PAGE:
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How can a party challenge (defend against) the FORMATION of a K?
- Lack of legal capacity (voidable, but not for necessities or if ∆ enjoys benefits of K)
- Economic duration (rarely successful)
- Misrepresentation or Non-Disclosure of a Material Fact (even if innocent)
- Ambiguity or Misunderstanding (unless one party knows or has reason to know of other party's misunderstanding, then the innocent party's understanding will govern)
- Mutual Mistake regarding a Material Fact
- Lack of Consideration (see separate cards)
- Public Policy
- K is Unconscionable
When is a promise supported by CONSIDERTATION?
When its been "bargained-for" in exchange for a legal detriment or benefit.
A person can bargain for a promise (usually the case), performance, or even forbearance. Whether consideration is adequate (e.g., $500 for a rubber pencil topper) is irrelevant—the law does not care about actual value, and will presume adequacy if there has been bargaining.
Can past performance support a present promise?
- MBE: No. Past consideration is not consideration at all.
- NYBE: Past consideration is consideration IF (i) its expressly stated in a signed writing, and (ii) can be proven.
Can a K be modified without new consideration? (hint: common law vs. Article 2)
- Common Law: NO. Performance of a pre-existing duty is not enough to make a K modification enforceable. To be enforceable, the modification must be supported by new consideration (e.g., additional money, extra performance, etc.)
- Sale of Goods (Art. 2): YES. New consideration is not required to make a K modification enforceable, but the proponent of the modification must show good faith.
Can PARTIAL PAYMENT of a DEBT be consideration that supports FORGIVENESS of the debt's balance?
Depends on whether the debt is in dispute.
If the debt is undisputed, partial payment is not sufficient consideration to support a promise to forgive the balance, because payment of the balance is treated as a pre-existing duty. NY Distinction: If the agreement to forgive was reduced to a signed writing.
If the debt is disputed, acceptance of a partial payment on the debt is sufficient to forgive the balance.
If a debtor gives his creditor a signed promise to pay an outstanding debt, can the creditor enforce that promise even if it is made after the S/L on collection has run?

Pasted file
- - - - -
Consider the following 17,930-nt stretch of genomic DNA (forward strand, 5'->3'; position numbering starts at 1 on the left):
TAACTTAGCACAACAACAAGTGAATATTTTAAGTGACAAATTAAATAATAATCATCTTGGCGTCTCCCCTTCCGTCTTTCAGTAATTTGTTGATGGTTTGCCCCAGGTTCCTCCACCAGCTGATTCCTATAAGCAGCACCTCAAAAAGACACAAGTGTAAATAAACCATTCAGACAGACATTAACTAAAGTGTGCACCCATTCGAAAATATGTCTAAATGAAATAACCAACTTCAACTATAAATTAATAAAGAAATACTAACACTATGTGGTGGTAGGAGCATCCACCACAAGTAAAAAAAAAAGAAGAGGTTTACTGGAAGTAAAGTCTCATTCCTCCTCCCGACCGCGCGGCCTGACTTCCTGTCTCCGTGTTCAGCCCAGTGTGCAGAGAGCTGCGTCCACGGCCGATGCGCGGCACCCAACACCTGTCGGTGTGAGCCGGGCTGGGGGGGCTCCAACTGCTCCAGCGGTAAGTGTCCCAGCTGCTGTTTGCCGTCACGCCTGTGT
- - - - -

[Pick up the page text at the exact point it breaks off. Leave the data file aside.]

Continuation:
A signed and written promise to pay a debt, collection of which is barred by the statute of limitations, is enforceable even without consideration
Can foreseeable reliance on a promise make that promise enforceable even without consideration?
YES, because of PROMISSORY ESSTOPPEL. for example . . .
Facts: T's lease expires next month. L promises to renew T's lease. In reliance on L's promise, T paints the apartment. L now refuses to renew T's lease.
Result: Even though there was no consideration given by T for L's promise to renew, T can enforce L's promise based on promissory estoppel because it was foreseeable that T would rely on L's promise to T's detriment.
A court will invalidate or narrow a COVENANT NOT TO COMPETE that operates as a "restraint of trade." When factors should be considered when deciding whether a covenant acts in "restraint of trade"?
- Scope of the Covenant: consider duration and geography, and whether it is reasonable
- Need for the Covenant: consider the uniqueness of the activities restricted, and whether it is reasonably necessary to protect a legitimate interest of the benefitted party.
To what extent may an EXCULPATORY CLAUSE limit tort liability?
An exculpatory clause can limit liability for ordinary negligence, but cannot limit liability for gross negligence or an intentional tort
Notes on UNCONSCIONABLE Ks
- Weak defense: Usually not a valid defense against K enforcement, but if it is advanced consider the following
- Substantive unconscionability: do the K terms themselves "shock the conscience"?
- Procedural unconscionability: does the process of formation itself "shock the conscience"? (e.g., extremely small print, imbalance of power)